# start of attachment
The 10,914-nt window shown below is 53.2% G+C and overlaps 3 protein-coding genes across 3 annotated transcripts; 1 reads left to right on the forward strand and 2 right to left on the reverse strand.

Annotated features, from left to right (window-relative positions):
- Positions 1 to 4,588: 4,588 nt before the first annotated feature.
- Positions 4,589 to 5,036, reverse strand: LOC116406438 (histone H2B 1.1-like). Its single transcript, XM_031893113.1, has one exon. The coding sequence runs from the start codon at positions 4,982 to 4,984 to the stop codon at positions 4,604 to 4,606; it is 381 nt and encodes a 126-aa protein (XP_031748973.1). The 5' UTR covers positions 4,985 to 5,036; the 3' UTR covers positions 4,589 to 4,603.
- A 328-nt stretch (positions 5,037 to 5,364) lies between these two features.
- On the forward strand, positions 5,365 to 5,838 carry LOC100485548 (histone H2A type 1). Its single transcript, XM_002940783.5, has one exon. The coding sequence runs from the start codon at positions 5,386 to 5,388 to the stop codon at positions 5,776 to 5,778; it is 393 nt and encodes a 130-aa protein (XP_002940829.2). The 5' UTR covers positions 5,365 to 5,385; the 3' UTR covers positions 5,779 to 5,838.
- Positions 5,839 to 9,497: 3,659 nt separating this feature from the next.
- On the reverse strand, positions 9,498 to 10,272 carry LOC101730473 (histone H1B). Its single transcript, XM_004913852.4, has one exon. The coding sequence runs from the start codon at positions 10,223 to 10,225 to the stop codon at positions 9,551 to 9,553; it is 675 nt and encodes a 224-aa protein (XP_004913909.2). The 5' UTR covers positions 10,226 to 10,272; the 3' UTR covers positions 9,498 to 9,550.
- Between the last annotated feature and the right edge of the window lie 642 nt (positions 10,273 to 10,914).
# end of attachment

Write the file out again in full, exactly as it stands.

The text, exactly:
The 10,914-nt window shown below is 53.2% G+C and overlaps 3 protein-coding genes across 3 annotated transcripts; 1 reads left to right on the forward strand and 2 right to left on the reverse strand.

Annotated features, from left to right (window-relative positions):
- Positions 1 to 4,588: 4,588 nt before the first annotated feature.
- Positions 4,589 to 5,036, reverse strand: LOC116406438 (histone H2B 1.1-like). Its single transcript, XM_031893113.1, has one exon. The coding sequence runs from the start codon at positions 4,982 to 4,984 to the stop codon at positions 4,604 to 4,606; it is 381 nt and encodes a 126-aa protein (XP_031748973.1). The 5' UTR covers positions 4,985 to 5,036; the 3' UTR covers positions 4,589 to 4,603.
- A 328-nt stretch (positions 5,037 to 5,364) lies between these two features.
- On the forward strand, positions 5,365 to 5,838 carry LOC100485548 (histone H2A type 1). Its single transcript, XM_002940783.5, has one exon. The coding sequence runs from the start codon at positions 5,386 to 5,388 to the stop codon at positions 5,776 to 5,778; it is 393 nt and encodes a 130-aa protein (XP_002940829.2). The 5' UTR covers positions 5,365 to 5,385; the 3' UTR covers positions 5,779 to 5,838.
- Positions 5,839 to 9,497: 3,659 nt separating this feature from the next.
- On the reverse strand, positions 9,498 to 10,272 carry LOC101730473 (histone H1B). Its single transcript, XM_004913852.4, has one exon. The coding sequence runs from the start codon at positions 10,223 to 10,225 to the stop codon at positions 9,551 to 9,553; it is 675 nt and encodes a 224-aa protein (XP_004913909.2). The 5' UTR covers positions 10,226 to 10,272; the 3' UTR covers positions 9,498 to 9,550.
- Between the last annotated feature and the right edge of the window lie 642 nt (positions 10,273 to 10,914).